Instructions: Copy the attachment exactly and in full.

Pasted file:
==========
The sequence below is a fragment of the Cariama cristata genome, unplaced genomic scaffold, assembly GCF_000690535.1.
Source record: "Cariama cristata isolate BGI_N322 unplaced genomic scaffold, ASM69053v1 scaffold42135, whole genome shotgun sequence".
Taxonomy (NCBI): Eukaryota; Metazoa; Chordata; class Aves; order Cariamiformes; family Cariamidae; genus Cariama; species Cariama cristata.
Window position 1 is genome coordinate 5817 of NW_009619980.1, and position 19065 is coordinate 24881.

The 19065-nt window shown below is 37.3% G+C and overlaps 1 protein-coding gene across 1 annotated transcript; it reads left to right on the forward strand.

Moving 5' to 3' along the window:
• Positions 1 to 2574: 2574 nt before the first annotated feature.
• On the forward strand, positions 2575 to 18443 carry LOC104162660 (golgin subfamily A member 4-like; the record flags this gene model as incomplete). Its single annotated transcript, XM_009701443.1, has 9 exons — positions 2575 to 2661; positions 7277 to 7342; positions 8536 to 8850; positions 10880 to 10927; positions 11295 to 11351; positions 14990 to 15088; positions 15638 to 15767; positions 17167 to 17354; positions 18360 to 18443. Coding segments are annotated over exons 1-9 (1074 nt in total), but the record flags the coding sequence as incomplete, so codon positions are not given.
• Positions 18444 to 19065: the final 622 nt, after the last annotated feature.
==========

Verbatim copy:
The sequence below is a fragment of the Cariama cristata genome, unplaced genomic scaffold, assembly GCF_000690535.1.
Source record: "Cariama cristata isolate BGI_N322 unplaced genomic scaffold, ASM69053v1 scaffold42135, whole genome shotgun sequence".
Taxonomy (NCBI): Eukaryota; Metazoa; Chordata; class Aves; order Cariamiformes; family Cariamidae; genus Cariama; species Cariama cristata.
Window position 1 is genome coordinate 5817 of NW_009619980.1, and position 19065 is coordinate 24881.

The 19065-nt window shown below is 37.3% G+C and overlaps 1 protein-coding gene across 1 annotated transcript; it reads left to right on the forward strand.

Moving 5' to 3' along the window:
• Positions 1 to 2574: 2574 nt before the first annotated feature.
• On the forward strand, positions 2575 to 18443 carry LOC104162660 (golgin subfamily A member 4-like; the record flags this gene model as incomplete). Its single annotated transcript, XM_009701443.1, has 9 exons — positions 2575 to 2661; positions 7277 to 7342; positions 8536 to 8850; positions 10880 to 10927; positions 11295 to 11351; positions 14990 to 15088; positions 15638 to 15767; positions 17167 to 17354; positions 18360 to 18443. Coding segments are annotated over exons 1-9 (1074 nt in total), but the record flags the coding sequence as incomplete, so codon positions are not given.
• Positions 18444 to 19065: the final 622 nt, after the last annotated feature.